Patty then became pregnant six months after we were married. The issue about Drew’s religious identity eventually came to a head when Patty insisted on Drew being baptized. I remember that this was the first instance of my being uncomfortable with the idea of going to a church. I delayed that day as long as I could until he was one-year-old. Then, the day of Baptism came. I was at a turning point and dreaded the arrival of that fateful day. I believed that this baptism would seal him into the Church. There would be no turning back!
As a Jew growing up, I never knew anything about the details of the ceremony of Baptism. All I knew was that it was for the gentile. I resisted it. I didn’t want to go into church, and was so was stressed out that I actually felt sick to my stomach. I believe that Patty and the Church, including the Priest, were very insensitive to my feelings. But looking back on it, I’m really glad for Drew. Even though it was very painful for me at the time, I began to develop a desire for the first time in my life to learn about Christ.
When we were married, we always had a Christmas tree. We celebrated Hanukkah and Easter. I actually enjoyed celebrating Christmas. I guess it was just a neat time to assimilate into mainstream cultural America. As a salesman I have always been visibly engaging others in the public. I never like feeling isolated in society. I was looking for that connection with all types of people. I just never liked being in any setting, secular, ethnic or religious, where people stayed on their own.
I did have many Jewish business friends who I observed dealt primarily with other Jewish business people. I wasn’t that way. I liked breaking away from that ethnic isolationism and tried to “forge my own unique identity,” and I did OK. I never, though, met any true Christians out in the business world and, because of that, I never understood what Jesus was all about.
I was making a lot of money, but at the same time I was spending it quite quickly on extravagant things. I wasn’t that way. I liked breaking away from that ethnic isolationism and tried to “forge my own u Things were moving pretty fast; I wasn’t ready for this jet-set paced life. There was just something missing in my life. I was putting myself under this unrealistic pressure that I had to hold onto this success or it would leave me. I put a lot of pressure on myself and a part of it was trying to live up to the expectations of my wife’s family.
I believed that I had a lot of potential, but I was also scared. I was only 26 years old, and had a lot of responsibility. I began to think that I was not worthy and that I might not be able to maintain this fast track of financial success. I felt really alone in this world. I knew that I was putting on a mask, appearing to always being in control of my life and self-confident. I even deceived myself into thinking that I really knew God. I thought that I knew God. I didn’t have the security of a relationship with God where I could really place everything in his hands.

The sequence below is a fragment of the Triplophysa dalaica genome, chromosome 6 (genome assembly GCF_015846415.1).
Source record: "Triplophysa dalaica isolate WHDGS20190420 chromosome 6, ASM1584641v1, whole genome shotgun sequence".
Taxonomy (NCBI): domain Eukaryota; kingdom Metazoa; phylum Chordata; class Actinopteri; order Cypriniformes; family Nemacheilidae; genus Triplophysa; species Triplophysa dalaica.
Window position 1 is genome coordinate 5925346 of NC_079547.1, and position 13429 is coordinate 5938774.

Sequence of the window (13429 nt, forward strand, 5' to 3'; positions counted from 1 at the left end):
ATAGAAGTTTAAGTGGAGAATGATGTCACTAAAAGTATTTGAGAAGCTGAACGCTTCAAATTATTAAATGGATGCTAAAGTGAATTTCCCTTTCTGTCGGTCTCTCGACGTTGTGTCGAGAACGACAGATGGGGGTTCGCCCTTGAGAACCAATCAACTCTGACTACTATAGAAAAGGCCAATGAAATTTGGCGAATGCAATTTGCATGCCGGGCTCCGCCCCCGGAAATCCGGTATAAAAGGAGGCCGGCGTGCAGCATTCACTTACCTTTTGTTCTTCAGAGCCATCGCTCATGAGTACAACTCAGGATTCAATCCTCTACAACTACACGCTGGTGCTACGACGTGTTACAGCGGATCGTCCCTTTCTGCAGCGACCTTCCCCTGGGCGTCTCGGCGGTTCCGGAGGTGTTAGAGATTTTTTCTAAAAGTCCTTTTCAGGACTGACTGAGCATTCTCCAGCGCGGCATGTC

I could not handle the family pressure and after a few years Patty and I separated and we eventually divorced. I continued, however, to long for a closer relationship with my son. Even though he was baptized, I would not let those differences divide us. I never put down his belief in Christ, even though I did not understand what he really believed about Jesus. I just knew that Jews were not supposed to believe in Christ. I knew that Christians had a strong belief in life after death, and if there was an afterlife and Jesus was the only way to get to heaven, then I didn’t want to be separated from my son. I even began to think about what would happen when I died.
As I got older I tried to maintain this spiritual connection with Drew. That was part of the reason I even considered the claims of Jesus. I wanted that bond with Drew.
In 1995 I was going through a major crisis in my life. My grandma Segal, who I was very close to, was living in Florida alone and said that she was not feeling well and wanted to be close to family. She moved back to Indianapolis and was later diagnosed with cancer and for three months she endured through a slow lingering death at St. Vincent Hospital. I used to visit her often during the week.